gadg-et-oid [gaj-it-oid]


1. having the characteristics or form of a gadget;
resembling a mechanical contrivance or device.

Gemini Duo 9.7 Android Jelly Bean Tablet Reviewed


I took a look at the Gemini Duo 9.7, a feature-packaged, Android Jellybean powered, multi-coloured yet highly affordable tablet from Gemini Devices. With Quad Core graphics, a Dual Core CPU, 1GB DDR memory and 16GB of storage plus an SD card for expansion its vital statistics are promising. These are backed up with a plethora of IO options including Micro USB and Mini HDMI, giving you choice right out of the box with minimal need for adaptors.

Ever since Apple brought the obscure Tablet computer concept out of the hands of Nokia and PC hardware manufacturers and brought it to the wider market in the form of the iPad, they’ve been seen as leading the charge. But I think Android devices are catching up in many respects. The build of the Gemini Duo 9.7 is, frankly, astounding for such a cheap device. It feels solid and every bit as polished as the iPad, has a reassuring weight and, even in pink, exudes quality.


Gemini have gone to pains to put all of the buttons and IO on one edge. This has both its benefits and drawbacks, and means a whole edge when holding in landscape isn’t particularly hand-friendly. In portrait, however, it means you can comfortably grasp the tablet with all the buttons, slots and ports pointing upwards and have two entire sides free of nonsense where you can shift your grip.


I would almost dare to say that the iPad fares better in this respect, but the iPad has a sum total of two ports ( dock connector and audio ) versus the Mini USB, separate power connector, Micro HDMI, Micro SD and audio ports on the Gemini Duo 9.7. Yup, that’s 5 ports. And the discrete power connector means you can use USB devices while charging, too; although it uses a barrel connector rather than Micro-USB, which I thought was the standard these days. Gemini have pretty much done the best they could do to keep everything tidy. When you have every port you could want, it’s hard to complain about their placement.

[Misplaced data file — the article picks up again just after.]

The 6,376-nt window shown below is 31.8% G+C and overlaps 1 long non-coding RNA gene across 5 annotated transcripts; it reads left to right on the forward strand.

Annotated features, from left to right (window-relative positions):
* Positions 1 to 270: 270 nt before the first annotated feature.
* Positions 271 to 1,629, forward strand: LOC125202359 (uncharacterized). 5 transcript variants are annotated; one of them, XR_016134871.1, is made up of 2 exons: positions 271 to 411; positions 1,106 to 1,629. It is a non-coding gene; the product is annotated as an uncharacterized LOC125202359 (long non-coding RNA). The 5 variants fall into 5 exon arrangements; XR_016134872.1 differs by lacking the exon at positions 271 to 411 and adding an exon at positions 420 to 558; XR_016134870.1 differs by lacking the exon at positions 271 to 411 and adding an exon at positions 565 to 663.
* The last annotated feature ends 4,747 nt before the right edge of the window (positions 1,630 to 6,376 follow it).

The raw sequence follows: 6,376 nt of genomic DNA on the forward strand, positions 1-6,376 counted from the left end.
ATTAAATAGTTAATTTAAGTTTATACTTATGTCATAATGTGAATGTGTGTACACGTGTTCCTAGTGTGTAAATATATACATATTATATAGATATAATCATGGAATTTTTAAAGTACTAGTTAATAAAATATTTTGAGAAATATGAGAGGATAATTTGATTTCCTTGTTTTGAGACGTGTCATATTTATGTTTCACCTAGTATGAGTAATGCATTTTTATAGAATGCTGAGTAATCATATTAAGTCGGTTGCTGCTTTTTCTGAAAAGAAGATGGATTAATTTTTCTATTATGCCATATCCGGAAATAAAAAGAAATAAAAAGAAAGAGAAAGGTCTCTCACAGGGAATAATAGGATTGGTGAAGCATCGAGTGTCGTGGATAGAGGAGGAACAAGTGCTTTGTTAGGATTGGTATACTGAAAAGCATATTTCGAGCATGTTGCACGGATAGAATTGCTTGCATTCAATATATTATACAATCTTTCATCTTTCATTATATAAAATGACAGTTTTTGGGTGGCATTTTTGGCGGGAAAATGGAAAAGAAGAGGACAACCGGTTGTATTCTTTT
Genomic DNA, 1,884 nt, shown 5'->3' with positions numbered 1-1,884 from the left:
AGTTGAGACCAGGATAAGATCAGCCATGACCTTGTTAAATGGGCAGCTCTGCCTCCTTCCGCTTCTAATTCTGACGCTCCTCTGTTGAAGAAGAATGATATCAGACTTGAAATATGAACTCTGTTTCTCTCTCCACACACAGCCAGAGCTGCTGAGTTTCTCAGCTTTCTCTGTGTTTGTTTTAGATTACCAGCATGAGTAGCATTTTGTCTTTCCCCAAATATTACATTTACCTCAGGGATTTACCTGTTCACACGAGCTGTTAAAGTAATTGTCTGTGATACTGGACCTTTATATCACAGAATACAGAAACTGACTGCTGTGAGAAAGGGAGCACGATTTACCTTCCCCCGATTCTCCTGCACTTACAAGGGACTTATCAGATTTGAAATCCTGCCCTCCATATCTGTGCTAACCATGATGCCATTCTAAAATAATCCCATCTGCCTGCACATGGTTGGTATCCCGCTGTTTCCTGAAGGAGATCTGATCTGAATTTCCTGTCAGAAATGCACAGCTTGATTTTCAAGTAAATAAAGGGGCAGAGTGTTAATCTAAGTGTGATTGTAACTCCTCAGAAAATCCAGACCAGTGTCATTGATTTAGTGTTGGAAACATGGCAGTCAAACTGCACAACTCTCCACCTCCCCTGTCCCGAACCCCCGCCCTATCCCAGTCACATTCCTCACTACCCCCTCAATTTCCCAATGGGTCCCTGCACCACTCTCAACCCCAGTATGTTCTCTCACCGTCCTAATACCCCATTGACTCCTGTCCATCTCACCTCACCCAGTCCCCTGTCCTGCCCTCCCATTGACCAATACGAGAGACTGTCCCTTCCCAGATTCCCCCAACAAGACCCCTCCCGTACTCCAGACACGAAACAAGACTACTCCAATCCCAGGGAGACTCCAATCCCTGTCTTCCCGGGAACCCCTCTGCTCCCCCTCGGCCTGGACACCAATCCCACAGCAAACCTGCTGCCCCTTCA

The focal point of any tablet PC is always the screen. And the screen is where the Gemini Duo 9.7 disappoints. The comparison to an iPad is inevitable, and if I discount the lack of retina ( you could hardly expect that on a £150 tablet ) and focus on the screen quality… well it’s just not great. The Gemini Duo 9.7 suffers from some viewing angle woes. The viewing angle on an LCD is a measure of how deep or shallow an angle you can look at the screen and see the same, correct image. Tilt the screen too far from pointing directly at your eyes and you’ll start to see colours darken and ultimately appear to invert. You’d think viewing angle doesn’t matter so much on a tablet, but consider use-cases such as sitting in bed with it propped up against your legs. In these situations you likely wont be looking square on, so a top-quality screen is important. Again, though, for the price the screen is adequate and it’s hard to expect the same expensive technology that’s found in the iPad.

The green you’re seeing in the image above… is supposed to be blue!

Another inevitable comparison to the iPad is that of battery life. The Gemini Duo isn’t bad when you’re using it, but disappoints if you put it down for a day or two and then expect it to have any battery life left when you pick it up. An iPad will sit for a few days and still hold enough charge for some pick-up-and-play spontaneous ambient use. If you’re not disciplined about leaving the Gemini attached to its charger, you’ll more often than not find it stone cold dead rather than ready to play.

Overall the Gemini 9.7 is a great little tablet at an extremely low cost. It has a surprisingly good build quality, a comprehensive set of features and comes in silver, pink and blue. A couple of USB-on-the-go cables come bundled, too, so it’s easy for the power-user to get started. You’ll have to bring your own Mini-HDMI to HDMI adaptor.

You do, however, get what you pay for; with a slightly disappointing screen and power management making it less than perfect. This is unfortunate, because the screen looks great when it’s not colour inverting due to a poor viewing angle.

Tuesday, April 16th, 2013, Personal Computing.